However, not everyone tends to be like others, even if it poses an overt physical threat. For example, revolutionaries, whose behavior, perhaps, has a somewhat shocking explanation. The tendency to stand out from the general background can be predetermined by the anatomy of the brain. This is evidenced by one of the studies conducted by Japanese scientists. They investigated the relationship between the thickness of the dopaminergic signal-generating cortex and the need to be different from others and have an opinion - with the so-called bias towards uniqueness. As a result, it turned out that in people inclined to uniqueness, it is the part of the cerebral cortex that generates the error signal that is less developed. It turns out that people who strive to stand out against the general background, to some extent, have a different physiology. “They just physically have a slightly different brain, the thickness of the cortex that generates a signal about an error is thinner, ” Klyucharev notes, but he makes a reservation that such conclusions require additional research.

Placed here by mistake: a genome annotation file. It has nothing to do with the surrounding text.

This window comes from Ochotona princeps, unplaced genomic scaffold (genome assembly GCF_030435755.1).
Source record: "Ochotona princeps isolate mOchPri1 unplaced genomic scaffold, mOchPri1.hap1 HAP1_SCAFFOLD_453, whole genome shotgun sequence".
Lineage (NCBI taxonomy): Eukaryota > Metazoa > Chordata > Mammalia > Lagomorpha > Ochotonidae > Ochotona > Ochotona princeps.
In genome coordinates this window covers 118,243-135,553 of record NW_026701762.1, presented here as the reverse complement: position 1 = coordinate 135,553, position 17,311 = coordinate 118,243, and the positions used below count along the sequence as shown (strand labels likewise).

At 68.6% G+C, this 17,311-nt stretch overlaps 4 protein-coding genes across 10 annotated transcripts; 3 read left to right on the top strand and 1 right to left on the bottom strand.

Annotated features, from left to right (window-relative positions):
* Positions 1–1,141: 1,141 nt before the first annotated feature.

How a minority becomes a majority
The level of dopamine in the brain of each person is individual and this can determine the degree of conformity. But the strength of the dopaminergic signal that signals an error may depend on other factors as well. For example, on the size and quality of the group, which at one time or another plays the role of the majority. If this is a group that you have sympathy and affection for, you strive to be like it. And if you don't like the group, then you tend to be different. This has been proven by studies conducted in the United States. The dopaminergic signal more often occurred when the opinions of the subjects differed from the opinion of the group they liked and was absent, when the subjects harbored antipathy towards the group.
Nevertheless, there is still a huge field for research from the point of view of neuroeconomics. One interesting question: what happens to the brain when the minority suddenly becomes the majority? “The processes are interesting when a couple of revolutionaries turns everyone on and turns them in the other direction. Lenin, shortly before the 1917 revolution, wrote that a revolution in Russia was impossible for many more years, and then suddenly it exploded, ”notes V. Klyucharev.
Modern protest activity in Russia in this regard, in his opinion, is also interesting. “We live in a digital age, when the local minority within social networks becomes a kind of internal majority, ” says the scientist. People have a sense of a mobilizing movement, and they join groups that they perceive as the majority, when in fact these groups are a minority. And this, according to the scientist, is a very interesting field for research.